Fluoxetine and citalopram seem to cause serotonergic overstimulation, while paroxetine seems to cause discontinuation syndrome. Maternal depression and anxiety may play a role in some of the perinatal symptoms. Tricyclic Antidepressants: Early case reports suggested a possible association between first-trimester exposure to tricyclic antidepressants (TCAs) and limb malformations. Recent prospective and retrospective studies that examined over 400 cases of first-trimester exposure to TCAs failed to show a risk for any major congenital anomaly. Among TCAs, desipramine and nortriptyline are preferred since they have less anticholinergic and postural hypotensive effects. There are several case reports of perinatal syndrome with exposure to TCAs in utero. Withdrawal symptoms including jitteriness, irritability, feeding problems, respiratory distress, and hypotonia, and in rare cases seizures have been reported. Withdrawal seizure with clomipramine has been reported. Transient anticholinergic symptoms including functional bowel obstruction and urinary retention have been reported in neonates.

Scant information is available regarding the reproductive safety of monoamine oxidase inhibitors (MAOIs). These agents are generally avoided during pregnancy because they may interact with medications used to prevent premature labor like terbutaline, resulting in hypertensive crisis. Long-Term Neurobehavioral Sequelae from Antidepressants: Animal studies demonstrate changes in behavior and neurotransmitter function after prenatal exposure to a variety of psychotropic agents. Three human studies to date have not shown significant differences in cognition, language development, or temperament of preschool and early school children exposed to fluoxetine or TCA in utero (Nulman and Rovet 2002; Numlan et al., 1997). Antianxiety Medications: Abrupt discontinuation of antianxiety medication during pregnancy can result in rebound anxiety symptoms and potentially serious withdrawal symptoms. If patient and clinician decide to stop antianxiety medication during pregnancy, it has to be gradually tapered in over 2 weeks. Adjunctive CBT could be helpful to prevent relapse of symptoms.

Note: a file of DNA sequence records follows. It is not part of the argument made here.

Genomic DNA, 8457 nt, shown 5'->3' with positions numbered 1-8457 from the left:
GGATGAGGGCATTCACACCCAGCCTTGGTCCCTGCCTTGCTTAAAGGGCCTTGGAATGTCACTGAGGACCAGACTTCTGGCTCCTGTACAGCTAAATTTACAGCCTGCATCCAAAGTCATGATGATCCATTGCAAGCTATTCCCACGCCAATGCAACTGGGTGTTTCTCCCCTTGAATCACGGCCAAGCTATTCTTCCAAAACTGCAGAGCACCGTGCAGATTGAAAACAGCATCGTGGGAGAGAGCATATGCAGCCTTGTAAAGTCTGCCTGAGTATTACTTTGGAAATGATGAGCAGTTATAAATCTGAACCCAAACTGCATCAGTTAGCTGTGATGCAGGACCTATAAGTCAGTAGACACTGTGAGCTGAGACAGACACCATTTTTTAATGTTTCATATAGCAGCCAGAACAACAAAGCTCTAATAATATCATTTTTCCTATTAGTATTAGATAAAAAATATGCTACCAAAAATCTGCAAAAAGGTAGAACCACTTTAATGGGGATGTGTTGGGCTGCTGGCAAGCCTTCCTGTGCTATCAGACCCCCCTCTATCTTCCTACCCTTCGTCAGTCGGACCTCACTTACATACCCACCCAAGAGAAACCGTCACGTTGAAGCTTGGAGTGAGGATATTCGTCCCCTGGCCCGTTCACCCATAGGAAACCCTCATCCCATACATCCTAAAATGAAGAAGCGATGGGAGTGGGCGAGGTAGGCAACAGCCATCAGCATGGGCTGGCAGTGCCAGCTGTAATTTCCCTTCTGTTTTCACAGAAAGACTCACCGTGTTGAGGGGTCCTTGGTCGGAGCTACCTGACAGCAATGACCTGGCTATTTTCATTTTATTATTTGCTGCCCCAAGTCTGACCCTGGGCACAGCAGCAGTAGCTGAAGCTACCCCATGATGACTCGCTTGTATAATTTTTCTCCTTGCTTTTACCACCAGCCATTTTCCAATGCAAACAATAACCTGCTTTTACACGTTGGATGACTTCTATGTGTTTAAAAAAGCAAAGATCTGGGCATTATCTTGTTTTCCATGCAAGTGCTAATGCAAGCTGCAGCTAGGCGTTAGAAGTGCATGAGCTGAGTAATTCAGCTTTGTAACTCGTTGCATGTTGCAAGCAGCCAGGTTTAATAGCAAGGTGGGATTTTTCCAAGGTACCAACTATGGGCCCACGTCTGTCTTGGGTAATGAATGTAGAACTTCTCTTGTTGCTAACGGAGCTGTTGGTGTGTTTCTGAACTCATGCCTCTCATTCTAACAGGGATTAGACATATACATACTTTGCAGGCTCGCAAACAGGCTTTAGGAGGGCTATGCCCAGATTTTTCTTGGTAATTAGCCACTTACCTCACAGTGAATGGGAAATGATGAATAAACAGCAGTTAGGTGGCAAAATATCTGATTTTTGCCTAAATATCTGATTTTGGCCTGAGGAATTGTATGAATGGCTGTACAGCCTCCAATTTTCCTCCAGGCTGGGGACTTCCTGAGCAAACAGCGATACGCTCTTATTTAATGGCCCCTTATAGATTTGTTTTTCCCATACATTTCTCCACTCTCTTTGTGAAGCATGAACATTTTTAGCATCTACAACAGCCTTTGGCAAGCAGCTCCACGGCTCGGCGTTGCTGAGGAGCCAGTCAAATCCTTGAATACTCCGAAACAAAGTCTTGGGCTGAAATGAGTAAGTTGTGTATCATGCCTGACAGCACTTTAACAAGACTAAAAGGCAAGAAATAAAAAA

For severe anxiety symptoms or for relapse following discontinuation of antianxiety medications, patient and clinician may decide to resume the anxiolytics. The SSRIs and TCAs are used as first-line agents for treatment of anxiety disorders, but if the patient does not respond to these antidepressants, benzodiazepines should be considered. Teratogenic Effect of Benzodiazepines: Although there are a number of studies and individual case reports concerning the use of benzodiazepines in human pregnancy, the data concerning teratogenicity and effects on postnatal development and behavior are inconsistent. Earlier reports suggested an association of use of benzodiazepine especially diazepam and chlordiazepoxide during the first trimester and increased incidence of cleft lip and/or cleft palate (Safra and Oakley, 1975). More recent studies and meta-analysis suggest a very modest increase in risk of oral cleft, 0.6%, which represents a tenfold increased risk in relation to general population (Altshuler et al., 1996). Perinatal Toxicity: Late-trimester use and exposure during labor seems to be associated with much greater risks to fetus/neonate. Some exposed infants exhibit either the floppy baby syndrome or marked neonatal withdrawal symptoms. Symptoms include mild sedation, hypotonia, neonatal apnea, reluctance to suck, low Apgar score, cyanosis, and temperature dysregulation. These symptoms have been reported to persist for hours to months after birth. Infrequent use of benzodiazepines does not seem to cause this problem. Intravenous use of lorazepam has been reported to increase the risk of perinatal toxicity especially in preterm infants with significantly low Apgar score, need for ventilation, hypothermia, and poor suckling. A case series study on 38 women with a history of panic disorder treated with clonazepam during pregnancy reported no adverse outcome on pregnancy or perinatal toxicity (Weinstock et al., 2001).